which are already available. For more information, please visit www.microsoft.com/learning.
There is also an assessment program available that can help you test your knowledge.
Microsoft Skills Assessment is a free online learning tool. It's an easy way for IT professionals to check their skills. You
can quickly check your skills in implementing or managing Microsoft products or business solutions. Just take a short,
30-question assessment, and see how well you know your stuff. The Skills Assessment includes a Personalized Learning
Plan, which includes links to Microsoft Official Curriculum, specific TechNet articles, Microsoft Press books, and other
Microsoft Learning content. There's also a way to measure how well you did compared with others who took the same
assessment. Microsoft Skills Assessment is an expanding learning platform. Available now are assessments for
Windows Server™ 2003, including security and patch management; Exchange Server 2003; Windows Storage Server;
Office 2003; and Visual Studio® .NET.
If you want to take your skills assessment to the next level, a number of certification programs are available.
Product Usage Scenario Certifications
For SQL Server 2005, there is a New Generation of Certifications. The Technology Specialist in SQL Server 2005
credential is the base prerequisite for the 3 professional certifications: Database Administrator, Database Developer and
Business Intelligence Developer. These new certifications are more targeted to specific job roles, map to the most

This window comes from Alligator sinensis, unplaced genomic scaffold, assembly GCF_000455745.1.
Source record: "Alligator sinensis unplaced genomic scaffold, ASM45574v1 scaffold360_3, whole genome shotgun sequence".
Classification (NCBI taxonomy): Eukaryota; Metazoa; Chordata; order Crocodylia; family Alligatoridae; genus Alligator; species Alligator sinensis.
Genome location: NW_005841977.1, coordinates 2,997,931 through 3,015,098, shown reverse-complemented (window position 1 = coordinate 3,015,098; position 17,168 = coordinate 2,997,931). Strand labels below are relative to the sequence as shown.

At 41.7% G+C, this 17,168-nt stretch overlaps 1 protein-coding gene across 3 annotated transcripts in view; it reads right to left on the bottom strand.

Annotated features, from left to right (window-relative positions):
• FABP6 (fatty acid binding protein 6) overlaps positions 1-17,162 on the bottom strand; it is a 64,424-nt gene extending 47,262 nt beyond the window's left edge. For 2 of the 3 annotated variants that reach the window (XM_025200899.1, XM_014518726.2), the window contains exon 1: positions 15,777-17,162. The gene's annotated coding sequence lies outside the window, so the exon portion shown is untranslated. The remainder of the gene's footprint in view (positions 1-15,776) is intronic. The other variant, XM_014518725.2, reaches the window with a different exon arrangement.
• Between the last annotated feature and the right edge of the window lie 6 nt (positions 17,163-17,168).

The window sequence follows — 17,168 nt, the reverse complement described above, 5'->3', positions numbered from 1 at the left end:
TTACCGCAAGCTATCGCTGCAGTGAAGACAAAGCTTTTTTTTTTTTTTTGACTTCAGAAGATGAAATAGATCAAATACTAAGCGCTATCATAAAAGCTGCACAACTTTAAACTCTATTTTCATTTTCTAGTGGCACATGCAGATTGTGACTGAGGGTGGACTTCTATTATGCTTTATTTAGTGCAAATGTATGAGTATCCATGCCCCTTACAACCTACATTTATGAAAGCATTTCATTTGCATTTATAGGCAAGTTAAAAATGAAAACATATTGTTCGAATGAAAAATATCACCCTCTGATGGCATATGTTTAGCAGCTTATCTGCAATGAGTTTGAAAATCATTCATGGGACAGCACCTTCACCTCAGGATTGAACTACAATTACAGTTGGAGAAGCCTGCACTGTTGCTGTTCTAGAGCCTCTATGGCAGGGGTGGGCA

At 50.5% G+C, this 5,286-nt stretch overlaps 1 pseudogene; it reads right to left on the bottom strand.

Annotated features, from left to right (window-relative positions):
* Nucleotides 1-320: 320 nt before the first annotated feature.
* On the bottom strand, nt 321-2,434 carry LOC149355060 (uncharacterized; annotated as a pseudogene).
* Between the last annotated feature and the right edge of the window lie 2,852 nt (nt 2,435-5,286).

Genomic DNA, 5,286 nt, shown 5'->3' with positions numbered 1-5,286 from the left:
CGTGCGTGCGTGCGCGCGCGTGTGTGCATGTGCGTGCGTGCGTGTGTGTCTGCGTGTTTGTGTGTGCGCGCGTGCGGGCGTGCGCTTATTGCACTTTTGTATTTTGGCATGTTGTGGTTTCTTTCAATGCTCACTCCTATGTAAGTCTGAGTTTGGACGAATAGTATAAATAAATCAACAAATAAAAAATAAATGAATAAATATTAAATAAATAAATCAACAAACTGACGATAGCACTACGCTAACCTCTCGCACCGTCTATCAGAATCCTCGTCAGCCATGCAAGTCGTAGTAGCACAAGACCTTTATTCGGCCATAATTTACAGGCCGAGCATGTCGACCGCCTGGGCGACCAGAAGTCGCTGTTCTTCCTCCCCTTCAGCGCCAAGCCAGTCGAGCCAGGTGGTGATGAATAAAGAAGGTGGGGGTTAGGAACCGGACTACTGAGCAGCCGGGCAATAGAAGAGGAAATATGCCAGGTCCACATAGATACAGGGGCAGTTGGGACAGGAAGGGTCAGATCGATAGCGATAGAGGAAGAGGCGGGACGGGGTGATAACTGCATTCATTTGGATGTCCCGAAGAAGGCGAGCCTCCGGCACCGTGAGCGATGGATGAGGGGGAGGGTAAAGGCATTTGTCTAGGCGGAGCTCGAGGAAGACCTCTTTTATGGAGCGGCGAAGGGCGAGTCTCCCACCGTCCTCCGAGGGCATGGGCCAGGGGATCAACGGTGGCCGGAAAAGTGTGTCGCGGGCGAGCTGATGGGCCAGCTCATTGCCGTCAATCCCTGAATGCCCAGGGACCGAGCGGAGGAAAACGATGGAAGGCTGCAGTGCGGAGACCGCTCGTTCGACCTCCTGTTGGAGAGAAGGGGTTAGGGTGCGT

common product usage scenarios and are a more cost-effective way to build validate your skills. For more information
on the New generation of Certification go to www.microsoft.com/mcp.
This session was brought to you by TechNet, TechNet has gone through some changes recently which I'm sure you'll
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On the subject of TechNet and support, the new TechNet support pages outline all the support options open to you.
TechNet Troubleshooting and Support
The enhanced TechNet Troubleshooting and Support page outlines all the ways to get support assistance from
Microsoft. From free online support options to subscription-based support, you'll find all your Microsoft support
resources in one location at www.microsoft.com/technet/support.
TechNet also provides a number of community resources.
There are a number of free community resources available on TechNet. You can attend a regular chat with members of
the products groups or technology specialists from Microsoft, or you can attend a webcast where you can see sessions
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comprehensive list of resources available-more than we can cover on this slide-plus the page has some dynamic
features with continually updated content. The Events page provides dates and details where you can attend a TechNet
event live. These events take place worldwide and provide the opportunity for you to talk to Microsoft specialists face-
to-face. And finally, the TechNet Columns provide a variety of topics written by industry authors.